With multiple severe weather warnings currently in effect across much of the north and west of the UK, the last few days of 2012 look to be cold, wet and miserable for many. The Met Office has issued early alert warnings for snow, rain and high winds, as well as almost one hundred flood warnings that could potentially affect much of the UK.
Transport links all over the country are being affected by the heavy rainfall, and with more rain forecast this week, 2012 is well on its way to being declared the wettest year on record since 1910. Areas already experiencing trouble with localised flooding can expect rising water levels if they fall within the warning zones, with continued disruptions to local transport as a result. Scotland looks set to experience the worst of the weather, with wind, snow and ice predicted, but Northern Ireland, Wales and the north of England can expect further rainfall.
With the forecast return of heavy rains, roads will be affected, making it difficult for those whose livelihoods depend on the road network to complete deliveries. If you’re driving through areas affected by flooding take the time to get your brakes tested, and remember that if your vehicle does begin to aquaplane it’s imperative not to panic and not to slam your brakes on. Aquaplaning rarely lasts for more than a few seconds and simply removing your foot from the accelerator can often be enough to get you through without incident. Try not to change direction unless you really have to, any braking or sudden direction changes could cause your vehicle to swerve uncontrollably. Let your vehicle continue under it’s own momentum and it’s likely it’ll be back under control within seconds.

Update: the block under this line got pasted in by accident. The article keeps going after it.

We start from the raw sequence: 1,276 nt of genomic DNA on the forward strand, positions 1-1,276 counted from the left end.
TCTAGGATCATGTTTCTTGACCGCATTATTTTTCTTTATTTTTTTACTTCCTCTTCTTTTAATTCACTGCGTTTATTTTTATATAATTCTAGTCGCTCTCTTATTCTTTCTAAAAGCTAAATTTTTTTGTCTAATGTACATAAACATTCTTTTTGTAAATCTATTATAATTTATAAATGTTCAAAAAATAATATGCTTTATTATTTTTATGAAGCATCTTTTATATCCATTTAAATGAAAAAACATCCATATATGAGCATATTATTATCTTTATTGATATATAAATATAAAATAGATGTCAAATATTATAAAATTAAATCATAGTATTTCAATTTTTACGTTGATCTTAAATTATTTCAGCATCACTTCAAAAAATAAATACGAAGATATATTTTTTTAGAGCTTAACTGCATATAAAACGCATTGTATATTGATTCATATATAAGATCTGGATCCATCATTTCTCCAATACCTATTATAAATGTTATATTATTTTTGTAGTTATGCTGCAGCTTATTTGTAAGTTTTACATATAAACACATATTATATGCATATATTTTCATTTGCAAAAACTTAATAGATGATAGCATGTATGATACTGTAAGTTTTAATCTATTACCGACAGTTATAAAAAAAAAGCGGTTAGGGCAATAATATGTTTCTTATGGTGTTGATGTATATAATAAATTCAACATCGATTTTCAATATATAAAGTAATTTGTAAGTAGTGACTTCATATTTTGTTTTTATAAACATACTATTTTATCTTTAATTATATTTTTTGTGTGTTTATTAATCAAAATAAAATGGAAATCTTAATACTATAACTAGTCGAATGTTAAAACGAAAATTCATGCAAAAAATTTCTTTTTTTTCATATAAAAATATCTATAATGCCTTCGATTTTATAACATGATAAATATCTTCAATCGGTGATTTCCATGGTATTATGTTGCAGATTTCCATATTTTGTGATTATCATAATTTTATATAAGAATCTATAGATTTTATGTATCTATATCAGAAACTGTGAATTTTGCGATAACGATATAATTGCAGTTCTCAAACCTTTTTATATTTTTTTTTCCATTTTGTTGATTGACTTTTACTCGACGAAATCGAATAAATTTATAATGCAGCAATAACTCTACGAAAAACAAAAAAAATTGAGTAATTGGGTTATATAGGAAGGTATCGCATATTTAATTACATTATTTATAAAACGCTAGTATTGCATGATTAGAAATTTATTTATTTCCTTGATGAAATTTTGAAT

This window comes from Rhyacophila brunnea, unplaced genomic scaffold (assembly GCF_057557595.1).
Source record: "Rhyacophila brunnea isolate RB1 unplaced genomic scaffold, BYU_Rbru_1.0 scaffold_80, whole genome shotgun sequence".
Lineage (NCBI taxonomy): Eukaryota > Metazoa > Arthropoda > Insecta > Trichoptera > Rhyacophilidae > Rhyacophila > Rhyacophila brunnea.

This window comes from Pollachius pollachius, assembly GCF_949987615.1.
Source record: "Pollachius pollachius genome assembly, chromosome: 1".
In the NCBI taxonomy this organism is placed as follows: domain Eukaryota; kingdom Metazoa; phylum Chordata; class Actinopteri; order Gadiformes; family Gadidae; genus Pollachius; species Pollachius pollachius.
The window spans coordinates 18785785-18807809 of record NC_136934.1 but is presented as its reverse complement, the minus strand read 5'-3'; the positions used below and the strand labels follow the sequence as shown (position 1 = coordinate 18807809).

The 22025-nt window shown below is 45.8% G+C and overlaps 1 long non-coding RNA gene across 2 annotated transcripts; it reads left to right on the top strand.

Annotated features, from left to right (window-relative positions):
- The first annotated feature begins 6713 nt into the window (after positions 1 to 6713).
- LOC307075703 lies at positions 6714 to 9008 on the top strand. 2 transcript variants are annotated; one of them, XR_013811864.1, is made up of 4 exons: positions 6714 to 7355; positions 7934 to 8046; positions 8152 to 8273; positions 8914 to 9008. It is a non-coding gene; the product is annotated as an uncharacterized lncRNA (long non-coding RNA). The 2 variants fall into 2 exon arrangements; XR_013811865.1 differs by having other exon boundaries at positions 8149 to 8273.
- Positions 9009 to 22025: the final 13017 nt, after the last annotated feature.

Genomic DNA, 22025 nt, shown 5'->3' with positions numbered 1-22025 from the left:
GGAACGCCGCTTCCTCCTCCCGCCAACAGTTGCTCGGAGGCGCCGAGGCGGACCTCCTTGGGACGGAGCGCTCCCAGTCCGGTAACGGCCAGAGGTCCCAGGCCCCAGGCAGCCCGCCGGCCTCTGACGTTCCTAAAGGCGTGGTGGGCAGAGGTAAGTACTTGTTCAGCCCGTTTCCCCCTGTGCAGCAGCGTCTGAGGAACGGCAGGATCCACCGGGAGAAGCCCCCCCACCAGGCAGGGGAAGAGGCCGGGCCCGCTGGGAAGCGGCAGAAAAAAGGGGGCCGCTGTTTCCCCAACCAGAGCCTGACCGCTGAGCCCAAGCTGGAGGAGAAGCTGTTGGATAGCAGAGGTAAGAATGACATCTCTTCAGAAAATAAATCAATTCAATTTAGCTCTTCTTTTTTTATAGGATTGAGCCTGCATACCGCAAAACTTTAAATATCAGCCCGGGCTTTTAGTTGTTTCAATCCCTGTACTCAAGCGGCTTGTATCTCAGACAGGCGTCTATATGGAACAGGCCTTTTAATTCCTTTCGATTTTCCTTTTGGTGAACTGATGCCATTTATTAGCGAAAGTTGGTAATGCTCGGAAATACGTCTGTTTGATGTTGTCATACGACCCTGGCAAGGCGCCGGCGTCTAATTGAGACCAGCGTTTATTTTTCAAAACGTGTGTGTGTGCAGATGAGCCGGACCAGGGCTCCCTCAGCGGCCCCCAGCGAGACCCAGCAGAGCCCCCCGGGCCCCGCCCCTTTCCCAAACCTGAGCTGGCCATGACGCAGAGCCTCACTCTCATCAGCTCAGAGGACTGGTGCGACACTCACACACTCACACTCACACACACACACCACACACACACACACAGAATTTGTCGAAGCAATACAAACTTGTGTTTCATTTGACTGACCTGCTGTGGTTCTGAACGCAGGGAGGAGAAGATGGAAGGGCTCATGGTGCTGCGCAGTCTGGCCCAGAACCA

But it’s not just heavy rains causing problems, strong winds gusting at around 70mph are expected across much of Scotland with ice and snow to accompany. Gale force winds have forced the Met Office to issue severe weather alerts for the shipping lanes surrounding the UK and across to the European coastlines, with gales force 9 winds expected in some areas. Despite the forecast wind and rain, visibility throughout the UK’s maritime area is expected to remain mostly good, dropping to poor occasionally as a squall hits.
Despite rail services being affected, several lines are now back up and running after flooding affected their routes. The main line between South West England and the rest of the country has been reopened, although some branches continue to remain closed until the New Year with a replacement bus service in operation to compensate.